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January 16, 2023

Jessica Pegula

Melbourne, Victoria, Australia

Press Conference

J. PEGULA/J. Cristian

6-0, 6-1

THE MODERATOR: Jessica, welcome back to Melbourne. How does it feel to get a first round win under your belt?

JESSICA PEGULA: Yeah, it was obviously an ideal situation. Always feels good when you win a match like that. I think when those days come you just kind of take it and don't complain and don't critique. You kind of just move on to the next one.

Definitely first matches are always really tough, especially at a slam, there's so much hype and anxious nerves leading up. So I'm glad it just went very smooth.

THE MODERATOR: Questions, please.

Q. It's been a few matches that you've played now starting with United Cup that you've come off the court saying precisely that, Yeah, good day, move on. How does it feel to have this kind of run of matches, and how much is that impacting your confidence?

JESSICA PEGULA: It definitely gives me a lot of confidence. I think winning matches like that, knowing I'm playing really focused every single point and not letting any kind of points or games go to waste, I think that helps your game a lot. I think especially in these tournaments where you have to win a lot of matches, I think the more you keep doing that, the easier -- not easy -- but easier it gets. I think it's kind of, you know, having to keep your focus like that every time. I'm glad I'm able to do that very well and it's paying off.

But at the same time, you know, sometimes it's just matchups, sometimes it's just a good day, sometimes there's a lot of other factors that just kind of make it a perfect recipe or whatever.

I still try to take every match as a new match, and I go in honestly expecting it to be a really, really tough battle. So when it happens like this, it's just kind of a nice surprise.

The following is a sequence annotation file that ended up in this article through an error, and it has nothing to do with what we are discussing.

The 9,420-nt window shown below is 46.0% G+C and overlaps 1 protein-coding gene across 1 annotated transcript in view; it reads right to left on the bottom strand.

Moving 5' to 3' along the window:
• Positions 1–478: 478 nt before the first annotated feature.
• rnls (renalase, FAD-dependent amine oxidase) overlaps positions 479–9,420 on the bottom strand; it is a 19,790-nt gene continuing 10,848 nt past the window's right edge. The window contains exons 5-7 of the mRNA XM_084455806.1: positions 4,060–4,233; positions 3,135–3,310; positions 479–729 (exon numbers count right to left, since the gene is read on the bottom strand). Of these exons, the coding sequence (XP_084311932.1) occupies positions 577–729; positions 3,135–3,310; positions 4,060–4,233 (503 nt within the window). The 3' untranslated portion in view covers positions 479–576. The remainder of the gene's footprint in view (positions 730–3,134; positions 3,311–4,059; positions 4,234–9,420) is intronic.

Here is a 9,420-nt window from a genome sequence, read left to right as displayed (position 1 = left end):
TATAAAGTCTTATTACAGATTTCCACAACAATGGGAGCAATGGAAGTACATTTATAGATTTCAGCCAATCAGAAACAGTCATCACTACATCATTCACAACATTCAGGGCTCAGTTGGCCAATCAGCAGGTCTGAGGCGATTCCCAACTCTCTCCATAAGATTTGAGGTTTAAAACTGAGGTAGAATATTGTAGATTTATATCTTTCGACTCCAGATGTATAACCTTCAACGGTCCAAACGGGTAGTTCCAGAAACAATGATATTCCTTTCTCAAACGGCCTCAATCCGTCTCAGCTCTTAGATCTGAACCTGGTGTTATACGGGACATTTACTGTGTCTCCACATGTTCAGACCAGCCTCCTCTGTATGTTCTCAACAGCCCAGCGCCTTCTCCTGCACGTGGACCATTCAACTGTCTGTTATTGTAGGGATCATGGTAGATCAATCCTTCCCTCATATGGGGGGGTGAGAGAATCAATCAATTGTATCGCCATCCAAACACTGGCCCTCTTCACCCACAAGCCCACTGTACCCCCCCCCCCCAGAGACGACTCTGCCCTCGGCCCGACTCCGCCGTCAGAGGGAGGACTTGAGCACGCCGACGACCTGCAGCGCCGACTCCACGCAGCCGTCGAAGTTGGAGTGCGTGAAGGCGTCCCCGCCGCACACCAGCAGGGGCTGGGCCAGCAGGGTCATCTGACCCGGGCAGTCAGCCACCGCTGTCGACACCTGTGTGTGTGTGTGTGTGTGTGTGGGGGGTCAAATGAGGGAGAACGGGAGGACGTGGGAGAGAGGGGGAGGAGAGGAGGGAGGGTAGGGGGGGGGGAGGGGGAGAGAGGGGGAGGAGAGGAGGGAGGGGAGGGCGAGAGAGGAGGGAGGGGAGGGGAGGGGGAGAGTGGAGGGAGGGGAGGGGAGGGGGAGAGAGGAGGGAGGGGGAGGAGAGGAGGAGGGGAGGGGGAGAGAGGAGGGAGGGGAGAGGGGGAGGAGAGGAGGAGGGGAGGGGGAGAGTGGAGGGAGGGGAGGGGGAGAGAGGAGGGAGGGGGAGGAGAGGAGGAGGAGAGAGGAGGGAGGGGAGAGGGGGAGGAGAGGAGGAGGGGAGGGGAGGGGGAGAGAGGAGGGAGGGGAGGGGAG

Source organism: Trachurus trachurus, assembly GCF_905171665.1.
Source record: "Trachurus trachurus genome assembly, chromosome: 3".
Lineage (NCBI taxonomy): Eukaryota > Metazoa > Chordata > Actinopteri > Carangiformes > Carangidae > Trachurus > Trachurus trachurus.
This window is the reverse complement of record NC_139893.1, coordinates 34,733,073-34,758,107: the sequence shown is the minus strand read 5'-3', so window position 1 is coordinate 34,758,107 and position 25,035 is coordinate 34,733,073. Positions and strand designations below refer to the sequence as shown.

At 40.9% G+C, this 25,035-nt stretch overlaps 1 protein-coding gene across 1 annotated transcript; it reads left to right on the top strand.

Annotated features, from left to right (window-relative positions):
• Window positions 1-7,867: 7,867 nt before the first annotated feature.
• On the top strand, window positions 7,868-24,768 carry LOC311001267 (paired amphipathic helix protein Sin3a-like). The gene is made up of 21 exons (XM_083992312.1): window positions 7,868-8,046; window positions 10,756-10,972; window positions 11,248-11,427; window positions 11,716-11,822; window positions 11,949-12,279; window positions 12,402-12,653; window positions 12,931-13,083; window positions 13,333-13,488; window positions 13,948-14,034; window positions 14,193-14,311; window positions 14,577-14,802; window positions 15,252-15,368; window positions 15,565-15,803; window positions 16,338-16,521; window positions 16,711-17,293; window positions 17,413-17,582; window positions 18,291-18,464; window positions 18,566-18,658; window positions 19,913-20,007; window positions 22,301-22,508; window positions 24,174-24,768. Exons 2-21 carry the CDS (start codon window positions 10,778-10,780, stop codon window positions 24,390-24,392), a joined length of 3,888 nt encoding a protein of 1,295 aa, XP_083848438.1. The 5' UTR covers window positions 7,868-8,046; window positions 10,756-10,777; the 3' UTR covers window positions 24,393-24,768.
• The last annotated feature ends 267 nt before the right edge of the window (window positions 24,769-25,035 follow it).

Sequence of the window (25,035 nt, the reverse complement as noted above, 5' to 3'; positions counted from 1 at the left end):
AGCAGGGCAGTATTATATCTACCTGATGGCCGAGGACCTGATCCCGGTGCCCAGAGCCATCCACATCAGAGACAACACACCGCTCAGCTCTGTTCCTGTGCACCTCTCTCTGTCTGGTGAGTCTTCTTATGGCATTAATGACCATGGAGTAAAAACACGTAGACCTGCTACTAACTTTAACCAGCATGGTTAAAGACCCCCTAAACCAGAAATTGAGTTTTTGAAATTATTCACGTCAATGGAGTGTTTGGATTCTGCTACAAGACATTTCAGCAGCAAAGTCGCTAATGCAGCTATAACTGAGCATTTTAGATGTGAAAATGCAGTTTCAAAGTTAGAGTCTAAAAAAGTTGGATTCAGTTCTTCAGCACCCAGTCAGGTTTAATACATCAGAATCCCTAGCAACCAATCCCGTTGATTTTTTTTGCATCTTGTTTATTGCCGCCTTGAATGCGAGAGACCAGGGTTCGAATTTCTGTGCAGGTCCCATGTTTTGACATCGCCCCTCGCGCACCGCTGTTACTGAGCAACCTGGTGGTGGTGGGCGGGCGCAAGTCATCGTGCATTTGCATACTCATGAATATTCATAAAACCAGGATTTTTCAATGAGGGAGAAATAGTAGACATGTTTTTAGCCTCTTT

Q. You didn't look nervous but you say there are nerves leading into a Grand Slam. How do nerves manifest themselves with you?

JESSICA PEGULA: I was really happy I was first on today. I think definitely waiting around at the site for that first round I'm like, Let's just get it over with. If I'm going to be out first round, I would rather know first match than not. I would hate to have to wait last day Tuesday to kind of get through that.

But I think all players it's always first rounds. It's hard. I mean, every round is hard, but first round especially, especially playing a girl I didn't know, I've never played her before, never practiced with her, don't know her much.

I think for me it's just like the waiting around, the buildup. I'm usually kind of freaking out in practice a little bit. Everything starts to bother me a little bit more. The strings start to bother me. Like certain courts I start getting very, I think, critical of all these different things going on.

Honestly, I'm always like that, I think. I have just gotten good at, Okay, match day starts, none of that really matters. That's what I've gotten better at.

I would say like the week leading up, I definitely get very hard on myself during practice.

Q. You've obviously made this incredibly sort of steady climb up the rankings. What do you think, is it harder to go from 20 to 10 or 10 to 8 and now you're at 3? How do you view the gulf between 3 and 1?

JESSICA PEGULA: Well, I think, I mean, that's a tough question. I think they were both very distinctive jumps where you realize you kind of have to go to this next level that you maybe haven't gone before. Top 20, that was, you know, going deeper in a slam or going deeper at a big 1000, and, you know, winning one possibly. Then obviously going into the top 10, it just gets harder, I think. It's just having to come up with a bigger result than maybe you're used to.

I mean, they all definitely had their challenges. I think at the same time you're at that mental state where you haven't reached those goals before, so they seem very distant or they seem very difficult. Once you reach them you're kind of are like, Okay, the stress, kind of monkey on your back falls off a little bit.

From 3 to 1, it's the same. It's, you know, maybe winning a slam, it's winning bigger tournaments more often. Going deeper more consistently. That's tough when you have someone like Iga or Ons who put up a lot of really big results. Winning Grand Slams or finals of Grand Slams and winning 1000s is tough to do.

So I think, again, every week I try to go in with a new challenge and mentality every single match. But, I mean, those are, I guess, my goals would be to win more of those.

Q. I believe you hit with Frances yesterday?